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  1.  9
    Afirmando o conseqüente: uma defesa do realismo científico (?!).Silvio Seno Chibeni - 2006 - Scientiae Studia 4 (2):221-249.
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  2. Explanations in Microphysics: A Response to van Fraassen's Argument.Silvio Seno Chibeni - 2008 - Principia 12 (1):49-72.
    http://dx.doi.org/10.5007/1808-1711.2008v12n1p49 The aim of this article is to offer a rejoinder to an argument against scientific realism put forward by van Fraassen, based on theoretical considerations regarding microphysics. At a certain stage of his general attack to scientific realism, van Fraassen argues, in contrast to what realists typically hold, that empirical regularities should sometimes be regarded as “brute facts”, which do not ask for explanation in terms of deeper, unobservable mechanisms. The argument from microphysics formulated by van Fraassen is based (...)
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  3.  7
    Berkeley e o papel das hipóteses na filosofia natural.Silvio Seno Chibeni - 2010 - Scientiae Studia 8 (3):389-419.
  4.  5
    Hume on Unobservable Entities.Silvio Seno Chibeni - 2018 - Doispontos 15 (1).
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  5.  16
    As posições de Newton, Locke e Berkeley sobre a natureza da gravitação.Silvio Seno Chibeni - 2013 - Scientiae Studia 11 (4):811-839.
    Ao defender, nos Princípios matemáticos de filosofia natural, a existência de uma força de gravitação universal, Newton desencadeou uma onda de dúvidas e objeções filosóficas. Suas próprias declarações sobre a natureza da gravitação não são facilmente interpretáveis como formando um conjunto consistente de opiniões. Por um lado, logo após fornecer as três definições de "quantidades de forças centrípetas" (Defs. 6-8), Newton observa que está tratando tais forças "matematicamente", sem se pronunciar sobre sua realidade física. Mas, por outro lado, no Escólio (...)
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  6.  37
    Afirming the Consequent: A Defense of Scientific Realism (?!).Silvio Seno Chibeni - 2006 - Scientiae Studia 4 (2):221-249.
  7.  71
    Hume E o "Dogma Do Reducionismo".Silvio Seno Chibeni - 2011 - Kriterion: Journal of Philosophy 52 (124):343-353.
  8.  10
    Holism in Microphysics.Silvio Seno Chibeni - 2004 - Epistemologia 27 (2):227-244.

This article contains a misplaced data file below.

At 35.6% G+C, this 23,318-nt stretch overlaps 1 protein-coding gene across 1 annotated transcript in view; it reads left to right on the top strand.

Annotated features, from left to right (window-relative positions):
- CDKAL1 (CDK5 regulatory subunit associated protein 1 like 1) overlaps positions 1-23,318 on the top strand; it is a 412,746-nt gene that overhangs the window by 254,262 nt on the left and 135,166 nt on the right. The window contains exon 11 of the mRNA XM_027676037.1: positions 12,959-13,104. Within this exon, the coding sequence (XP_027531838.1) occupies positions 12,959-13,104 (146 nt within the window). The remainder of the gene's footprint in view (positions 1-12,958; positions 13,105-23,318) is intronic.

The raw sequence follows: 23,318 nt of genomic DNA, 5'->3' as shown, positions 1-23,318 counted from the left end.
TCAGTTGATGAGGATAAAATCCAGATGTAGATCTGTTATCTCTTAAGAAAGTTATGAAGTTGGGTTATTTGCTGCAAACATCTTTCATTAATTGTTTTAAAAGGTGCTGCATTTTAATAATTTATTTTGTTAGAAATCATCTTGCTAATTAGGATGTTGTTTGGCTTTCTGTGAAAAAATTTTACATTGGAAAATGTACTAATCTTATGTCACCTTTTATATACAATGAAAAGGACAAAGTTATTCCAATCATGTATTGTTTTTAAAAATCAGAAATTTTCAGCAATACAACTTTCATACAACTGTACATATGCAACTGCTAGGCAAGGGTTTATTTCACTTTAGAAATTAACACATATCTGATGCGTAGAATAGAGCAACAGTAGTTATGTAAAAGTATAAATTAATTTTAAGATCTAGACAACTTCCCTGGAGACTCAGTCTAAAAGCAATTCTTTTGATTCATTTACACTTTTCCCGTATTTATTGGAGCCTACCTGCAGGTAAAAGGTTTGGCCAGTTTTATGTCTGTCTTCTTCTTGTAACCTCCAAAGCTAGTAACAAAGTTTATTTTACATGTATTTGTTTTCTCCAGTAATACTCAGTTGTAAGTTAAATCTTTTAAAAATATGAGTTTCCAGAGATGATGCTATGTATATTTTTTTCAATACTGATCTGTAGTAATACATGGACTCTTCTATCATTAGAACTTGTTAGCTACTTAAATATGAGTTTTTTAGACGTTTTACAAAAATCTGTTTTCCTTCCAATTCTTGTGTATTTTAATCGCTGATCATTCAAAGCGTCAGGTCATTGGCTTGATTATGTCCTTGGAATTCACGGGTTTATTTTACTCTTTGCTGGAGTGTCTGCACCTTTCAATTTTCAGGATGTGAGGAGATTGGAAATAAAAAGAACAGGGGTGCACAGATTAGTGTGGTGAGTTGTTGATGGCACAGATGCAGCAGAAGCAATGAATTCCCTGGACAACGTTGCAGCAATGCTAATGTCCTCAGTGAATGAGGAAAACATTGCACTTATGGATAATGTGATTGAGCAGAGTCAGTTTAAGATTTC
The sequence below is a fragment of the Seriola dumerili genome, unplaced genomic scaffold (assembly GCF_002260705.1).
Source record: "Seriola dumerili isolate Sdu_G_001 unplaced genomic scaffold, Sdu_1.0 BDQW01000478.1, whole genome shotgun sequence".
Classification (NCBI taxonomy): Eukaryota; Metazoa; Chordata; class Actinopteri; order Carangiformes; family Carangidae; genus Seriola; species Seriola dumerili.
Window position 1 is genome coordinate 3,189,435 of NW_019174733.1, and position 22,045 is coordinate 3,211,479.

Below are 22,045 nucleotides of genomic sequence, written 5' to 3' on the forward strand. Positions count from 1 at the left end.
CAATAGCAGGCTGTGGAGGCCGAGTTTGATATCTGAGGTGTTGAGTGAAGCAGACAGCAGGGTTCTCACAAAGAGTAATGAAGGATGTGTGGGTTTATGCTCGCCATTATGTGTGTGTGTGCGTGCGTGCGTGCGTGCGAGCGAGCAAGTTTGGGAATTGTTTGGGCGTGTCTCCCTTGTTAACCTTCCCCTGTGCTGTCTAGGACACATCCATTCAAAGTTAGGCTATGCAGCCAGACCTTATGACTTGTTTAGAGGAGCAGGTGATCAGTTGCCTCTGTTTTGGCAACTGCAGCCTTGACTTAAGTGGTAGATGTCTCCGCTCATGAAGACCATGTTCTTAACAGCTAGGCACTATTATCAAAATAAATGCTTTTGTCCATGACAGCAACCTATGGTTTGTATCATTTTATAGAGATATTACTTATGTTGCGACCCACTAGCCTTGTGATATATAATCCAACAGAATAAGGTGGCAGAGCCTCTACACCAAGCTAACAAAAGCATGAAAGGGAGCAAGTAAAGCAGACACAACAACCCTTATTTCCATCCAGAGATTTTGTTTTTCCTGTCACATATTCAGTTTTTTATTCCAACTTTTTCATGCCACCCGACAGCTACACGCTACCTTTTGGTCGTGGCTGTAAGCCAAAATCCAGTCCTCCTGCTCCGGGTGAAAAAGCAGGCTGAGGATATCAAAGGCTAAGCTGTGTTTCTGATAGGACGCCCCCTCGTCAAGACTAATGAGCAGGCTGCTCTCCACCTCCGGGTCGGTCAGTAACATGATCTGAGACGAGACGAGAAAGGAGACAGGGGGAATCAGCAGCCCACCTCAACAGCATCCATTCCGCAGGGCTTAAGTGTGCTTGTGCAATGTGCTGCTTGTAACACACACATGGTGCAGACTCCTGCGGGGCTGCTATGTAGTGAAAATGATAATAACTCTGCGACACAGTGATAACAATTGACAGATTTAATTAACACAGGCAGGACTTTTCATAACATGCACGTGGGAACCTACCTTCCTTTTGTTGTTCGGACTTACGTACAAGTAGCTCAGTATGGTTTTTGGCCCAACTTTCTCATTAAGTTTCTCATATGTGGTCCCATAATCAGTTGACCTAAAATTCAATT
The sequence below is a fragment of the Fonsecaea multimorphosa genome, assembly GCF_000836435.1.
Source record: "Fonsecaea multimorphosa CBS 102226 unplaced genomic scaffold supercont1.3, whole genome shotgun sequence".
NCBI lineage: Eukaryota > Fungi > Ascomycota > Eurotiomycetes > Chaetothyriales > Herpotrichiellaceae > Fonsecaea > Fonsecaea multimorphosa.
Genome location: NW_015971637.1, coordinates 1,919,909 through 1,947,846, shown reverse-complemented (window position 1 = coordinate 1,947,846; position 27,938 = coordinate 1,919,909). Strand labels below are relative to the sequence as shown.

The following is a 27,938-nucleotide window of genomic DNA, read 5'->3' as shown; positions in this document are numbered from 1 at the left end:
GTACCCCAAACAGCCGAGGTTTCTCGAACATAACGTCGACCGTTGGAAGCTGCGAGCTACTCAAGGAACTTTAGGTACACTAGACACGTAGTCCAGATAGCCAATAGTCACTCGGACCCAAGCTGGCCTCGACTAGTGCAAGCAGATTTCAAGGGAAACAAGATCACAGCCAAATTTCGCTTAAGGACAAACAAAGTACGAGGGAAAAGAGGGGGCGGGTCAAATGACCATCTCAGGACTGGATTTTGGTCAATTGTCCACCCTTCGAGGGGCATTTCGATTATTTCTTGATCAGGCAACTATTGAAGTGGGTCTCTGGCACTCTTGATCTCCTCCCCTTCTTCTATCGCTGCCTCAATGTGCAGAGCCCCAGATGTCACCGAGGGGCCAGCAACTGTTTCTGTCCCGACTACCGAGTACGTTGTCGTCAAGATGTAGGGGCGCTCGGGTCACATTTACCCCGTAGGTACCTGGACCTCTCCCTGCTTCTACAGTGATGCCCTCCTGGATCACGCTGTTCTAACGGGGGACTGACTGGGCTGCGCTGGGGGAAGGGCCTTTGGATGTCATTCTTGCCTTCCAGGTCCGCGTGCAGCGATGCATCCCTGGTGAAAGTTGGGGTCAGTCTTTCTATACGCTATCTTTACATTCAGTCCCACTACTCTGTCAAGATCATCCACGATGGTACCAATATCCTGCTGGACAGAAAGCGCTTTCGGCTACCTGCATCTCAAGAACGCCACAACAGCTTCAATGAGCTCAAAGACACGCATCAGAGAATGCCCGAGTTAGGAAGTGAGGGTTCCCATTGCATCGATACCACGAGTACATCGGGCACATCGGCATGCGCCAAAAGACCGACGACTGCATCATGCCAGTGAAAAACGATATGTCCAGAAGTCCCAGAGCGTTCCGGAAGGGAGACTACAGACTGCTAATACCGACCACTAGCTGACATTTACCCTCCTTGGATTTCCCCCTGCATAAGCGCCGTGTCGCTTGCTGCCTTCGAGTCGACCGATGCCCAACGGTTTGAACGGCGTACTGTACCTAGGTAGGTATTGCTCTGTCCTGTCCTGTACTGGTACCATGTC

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  9. Discussions Quinton’s Neglected Argument for Scientific Realism.Silvio Seno Chibeni - 2005 - Journal for General Philosophy of Science / Zeitschrift für Allgemeine Wissenschaftstheorie 36 (2):393-400.
    This paper discusses an argument for scientific realism put forward by Anthony Quinton in The Nature of Things. The argument – here called the controlled continuity argument – seems to have received no attention in the literature, apparently because it may easily be mistaken for a better-known argument, Grover Maxwell’s “argument from the continuum”. It is argued here that, in point of fact, the two are quite distinct and that Quinton’s argument has several advantages over Maxwell’s. The controlled continuity argument (...)
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  10.  41
    Hume e as bases científicas da tese de que não há acaso no mundo.Silvio Seno Chibeni - 2012 - Principia: An International Journal of Epistemology 16 (2):229-254.
    http://dx.doi.org/10.5007/1808-1711.2012v16n2p229 Tanto no Tratado da Natureza Humana como na Investigação sobre o Entendimento Humano , Hume mostra-se convencido de que “não há acaso no mundo”, e que “aquilo que o vulgo chama de acaso não passa de uma causa secreta e escondida”. Essa tese desempenha papel crucial em sua análise do livre-arbítrio e, conseguintemente, da responsabilidade moral; é também um elemento importante em sua discussão sobre os milagres. No entanto, o próprio Hume ofereceu, no Tratado , um argumento convincente para (...)
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  11.  8